Published to accompany the exhibition Peter Salter: Drawing Walmer Yard at Piano Nobile marking the launch of Peter Salter's first residential building in Britain, this fully illustrated catalogue presents a selection of Salter's extraordinary drawings for the project.
With a new essay by Peter Salter on his drawings and an introduction by architectural associate Fenella Collingridge, the catalogue reveals the intrinsic importance of Salter's drawings to the process of his architectural practice. Exploratory, indicative, and instructive, Salter's drawings oscillate between place and detail, idea and representation, strategy and materiality.
Persuasively imaging a lived environment, Salter effortlessly shifts between high level planning and intricate detail - an overarching idea is formulated through the exposition of detail.
One sheet of tracing paper might encompass scales of 1:100, 1:20 and 1:1 as a problem is worked through; controlled struggle to enable critical development resides on the surface of the tracing paper.
The integrity of the idea manifests through the removal of extraneous information, variation in stress and weighting of pen lines, and the whimsical figures that populate the drawings, sleeping, sitting, and reading.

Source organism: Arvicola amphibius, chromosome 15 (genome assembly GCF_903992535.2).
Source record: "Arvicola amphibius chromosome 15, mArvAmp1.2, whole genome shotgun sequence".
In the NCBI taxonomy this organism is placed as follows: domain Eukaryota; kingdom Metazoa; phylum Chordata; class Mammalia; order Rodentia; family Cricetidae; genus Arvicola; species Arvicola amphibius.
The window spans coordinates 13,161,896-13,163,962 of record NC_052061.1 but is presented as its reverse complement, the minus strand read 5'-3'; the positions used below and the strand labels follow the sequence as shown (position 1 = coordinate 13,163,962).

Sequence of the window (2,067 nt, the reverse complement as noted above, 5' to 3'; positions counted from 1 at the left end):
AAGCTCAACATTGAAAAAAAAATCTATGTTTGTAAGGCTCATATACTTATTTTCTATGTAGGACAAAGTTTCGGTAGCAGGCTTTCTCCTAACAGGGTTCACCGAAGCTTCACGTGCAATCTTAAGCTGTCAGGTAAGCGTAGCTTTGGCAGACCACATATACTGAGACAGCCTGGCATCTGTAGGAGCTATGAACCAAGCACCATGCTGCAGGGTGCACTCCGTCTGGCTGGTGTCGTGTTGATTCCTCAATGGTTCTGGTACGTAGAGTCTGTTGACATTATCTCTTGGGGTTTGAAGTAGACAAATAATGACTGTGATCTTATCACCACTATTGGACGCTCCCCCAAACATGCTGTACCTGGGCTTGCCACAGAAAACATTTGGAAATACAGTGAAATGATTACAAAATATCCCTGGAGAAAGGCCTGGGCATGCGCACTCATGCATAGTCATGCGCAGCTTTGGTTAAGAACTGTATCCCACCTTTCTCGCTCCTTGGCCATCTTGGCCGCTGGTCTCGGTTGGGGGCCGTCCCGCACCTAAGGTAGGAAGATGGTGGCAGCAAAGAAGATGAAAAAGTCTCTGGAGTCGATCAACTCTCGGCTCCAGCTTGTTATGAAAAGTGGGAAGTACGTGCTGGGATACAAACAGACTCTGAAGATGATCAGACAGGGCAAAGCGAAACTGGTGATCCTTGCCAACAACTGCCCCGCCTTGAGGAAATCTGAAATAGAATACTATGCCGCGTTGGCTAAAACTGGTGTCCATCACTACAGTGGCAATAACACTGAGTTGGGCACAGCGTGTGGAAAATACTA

Salter writes "Because of the fragmentary nature of idea and detail, the drawing becomes a compound of notions.
Intuition becomes honed by redrawing, the judgement of the eye tuned by retracing the familiar, and sometimes a critical reading achieved through erasure." Peter Salter AADipl (Hons) was educated at and taught at the AA for 13 years, in Intermediate and Diploma School.
In the early years of his career he worked for Alison and Peter Smithson, and his work attempts to carry the convictions of that practice.
In 2004 he was jointly awarded the Annie Spinks prize for Excellence in Teaching, reaffirmed by the award of an Honorary Fellow of the RIBA in 2012.
Following seven years as Head of School (Architecture) at the University of East London, he was appointed Professor of Architecture at the Welsh School of Architecture, Cardiff, where he still teaches.
His early built projects were in Japan, including the Inami Woodcarving Museum and Kamiichi Pavilion; Walmer Yard is his first building in the UK.